The End Of The Gallop The Battle For Kharkov

The End Of The Gallop The Battle For Kharkov

Alexei Isaev and translated by Kevin Bridge
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4 Mushroom Heads
This book is not really for the casual reader who merely wishes to read about what happened in Russia because it is a direct translation by Kevin Bridge of Aleksei Isaev’s extracts from Russian files. It describes changes in the philosophy of war during the series of battles around Kharkov towards the end of the operation known as The Gallop.

Operation Gallop was a Russian operation brought into being following the German invasion which had reached as far as the Black Sea and threatened Stalingrad (now Volgograd) consisting of a series of counteroffensives carried out against the Germans in order to exploit gaps in the south thus weakening the German position.

Kharkov in the Ukraine (now Kharkiv) was an important city for both the Germans and the Russians for several reasons. It was an industrial centre with considerable manufacturing equipment which could be useful to both sides, having many factories which supported the Russian war effort though early on the Russians attempted to remove as much industrial equipment as possible. It was also a centre of great logistical significance being a rail link to areas of Ukraine and Russia, including the Crimea and Black Sea. Because Kharkov was of such significance there had been successive battles, the first being in 1941 when the Germans took possession. The second wasn’t really a battle within Kharkov but further to the south east where the Germans inflicted a defeat on the Russians at the Izium bridgehead.
The third battle which is covered in this book is really a series of dramatic battles in an area which tends to be neglected where the history of the war is concerned. In February of 1943 the Russians launched Operation Star which was successful enough for the Russians to occupy Kharkov itself. Unfortunately Marhsall Popov allowed his tank troops to be exposed to a very successful counter offensive by the Germans and the Germans not only reoccupied Kharkov but also inflicted a major defeat on the Russians.

The short introduction by the author looks at the changes in strategy for both of the opposing forces and the first chapter follows with a description of the plans of both sides together with a comprehensive appraisal of the forces possessed by both Germans and Russians. Unfortunately the part covering the air forces only seems to describe those of the Germans and very little is ever mentioned about that of the Russians even though the use of air power was to have a considerable effect.

Chapters 2 and 3 cover Operation Skachok beginning to the east of Kharkov amidst considerable manoeuvring by both sides with the Russians making slow progress, possibly due to the fact that previous onslaughts and battles had made them very wary of the German forces. The German forces found themselves being slowly pushed back until both Belgorod and Kharkov were back in Russian hands. In all there were several battles over a distance of some 200 km and time and again one side would encircle the other only for the other side to find a weak link and attempt a breakout and counteroffensive.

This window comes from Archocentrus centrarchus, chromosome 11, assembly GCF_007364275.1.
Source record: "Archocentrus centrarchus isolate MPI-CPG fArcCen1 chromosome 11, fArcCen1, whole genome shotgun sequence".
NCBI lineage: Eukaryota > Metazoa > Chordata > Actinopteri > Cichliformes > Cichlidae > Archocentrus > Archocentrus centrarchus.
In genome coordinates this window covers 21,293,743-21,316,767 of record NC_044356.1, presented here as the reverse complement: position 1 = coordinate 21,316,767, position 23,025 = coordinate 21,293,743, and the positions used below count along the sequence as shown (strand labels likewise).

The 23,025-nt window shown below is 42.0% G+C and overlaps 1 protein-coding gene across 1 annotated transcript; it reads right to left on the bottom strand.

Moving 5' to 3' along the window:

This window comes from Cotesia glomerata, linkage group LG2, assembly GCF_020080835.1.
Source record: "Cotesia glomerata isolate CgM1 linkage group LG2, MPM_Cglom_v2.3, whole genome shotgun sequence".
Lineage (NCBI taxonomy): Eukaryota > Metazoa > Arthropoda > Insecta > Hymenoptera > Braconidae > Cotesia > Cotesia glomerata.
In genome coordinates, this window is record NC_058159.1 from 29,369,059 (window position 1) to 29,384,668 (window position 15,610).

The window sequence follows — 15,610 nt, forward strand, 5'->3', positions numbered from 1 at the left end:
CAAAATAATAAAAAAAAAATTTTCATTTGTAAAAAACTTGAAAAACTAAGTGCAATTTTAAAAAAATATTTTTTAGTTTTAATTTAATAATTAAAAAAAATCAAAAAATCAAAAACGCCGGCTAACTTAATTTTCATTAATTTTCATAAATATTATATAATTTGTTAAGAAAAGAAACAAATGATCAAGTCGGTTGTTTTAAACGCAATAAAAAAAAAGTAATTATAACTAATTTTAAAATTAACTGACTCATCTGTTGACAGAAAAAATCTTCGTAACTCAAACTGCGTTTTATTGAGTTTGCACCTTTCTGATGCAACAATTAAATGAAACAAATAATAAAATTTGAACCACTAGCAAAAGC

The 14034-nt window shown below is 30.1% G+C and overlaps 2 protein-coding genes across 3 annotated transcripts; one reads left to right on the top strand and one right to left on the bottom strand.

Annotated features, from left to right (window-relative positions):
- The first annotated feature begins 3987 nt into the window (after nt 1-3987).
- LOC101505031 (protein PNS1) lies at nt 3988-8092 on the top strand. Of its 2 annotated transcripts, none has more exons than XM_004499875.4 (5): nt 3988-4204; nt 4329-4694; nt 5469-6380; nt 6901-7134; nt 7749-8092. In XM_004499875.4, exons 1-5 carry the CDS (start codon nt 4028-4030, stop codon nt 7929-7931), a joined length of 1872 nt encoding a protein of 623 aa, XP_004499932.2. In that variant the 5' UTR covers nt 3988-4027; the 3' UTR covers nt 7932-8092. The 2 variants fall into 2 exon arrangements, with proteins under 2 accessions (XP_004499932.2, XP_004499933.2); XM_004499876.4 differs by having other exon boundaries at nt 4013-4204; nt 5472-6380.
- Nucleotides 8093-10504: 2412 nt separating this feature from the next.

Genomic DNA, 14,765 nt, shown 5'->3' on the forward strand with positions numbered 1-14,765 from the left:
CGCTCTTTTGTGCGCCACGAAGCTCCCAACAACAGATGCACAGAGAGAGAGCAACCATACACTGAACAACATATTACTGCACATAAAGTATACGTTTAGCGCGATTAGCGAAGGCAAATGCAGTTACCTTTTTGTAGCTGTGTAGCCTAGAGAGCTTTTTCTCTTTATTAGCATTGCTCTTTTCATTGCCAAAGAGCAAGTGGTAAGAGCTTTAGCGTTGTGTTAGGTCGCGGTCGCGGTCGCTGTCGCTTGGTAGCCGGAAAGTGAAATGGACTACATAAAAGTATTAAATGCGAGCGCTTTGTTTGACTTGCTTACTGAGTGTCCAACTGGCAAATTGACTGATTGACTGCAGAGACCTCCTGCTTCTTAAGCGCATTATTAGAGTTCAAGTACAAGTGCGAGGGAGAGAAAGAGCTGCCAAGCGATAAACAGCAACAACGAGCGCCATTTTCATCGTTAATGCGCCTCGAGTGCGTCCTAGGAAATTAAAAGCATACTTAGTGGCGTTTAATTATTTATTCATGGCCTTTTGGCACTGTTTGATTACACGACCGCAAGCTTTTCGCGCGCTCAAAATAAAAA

In chapter 4 the author describes the visit by Hitler who intended to ensure that any changes necessary were made in order that Kharkov be taken again. He actually required that an SS Panzerkorps be withdrawn from another area and used to occupy Kharkov. The Russians did not fare well against the German drive, tending to prepare defensive positions rather than going on the offensive. This, the author notes, could be because of the reputation of the Panzer troops. The push by the German forces continued and chapter five describes the situation where the Germans were again attacking across a wide front in order to gain control of this important region.

In his conclusion the author recognises the involvement of the panzers and their mobility as being one of the major reasons the Russians had to change their plans but the main reason the Germans gained the upper hand seemed to be the way they would attack on flanks and destroy spearheads as they appeared. It is more likely that the Russians overestimated their ability to wage war on a wide front stretching back one hundred kilometres at times and underestimated the tenacity of the German forces and their ability to respond. This is compared with similar reasons which caused the German forces to fall back from Moscow in 1941. The final paragraph of this conclusion seems to encapsulate all the problems and failings faced by both sides. At the end the Index provides reference within the book for both people and units involved.

A very interesting book which does contain several plates of pertinent photographs which are described in the List of Photographs but let down by the fact that only three maps are included to cover all the battles taking place within this period.

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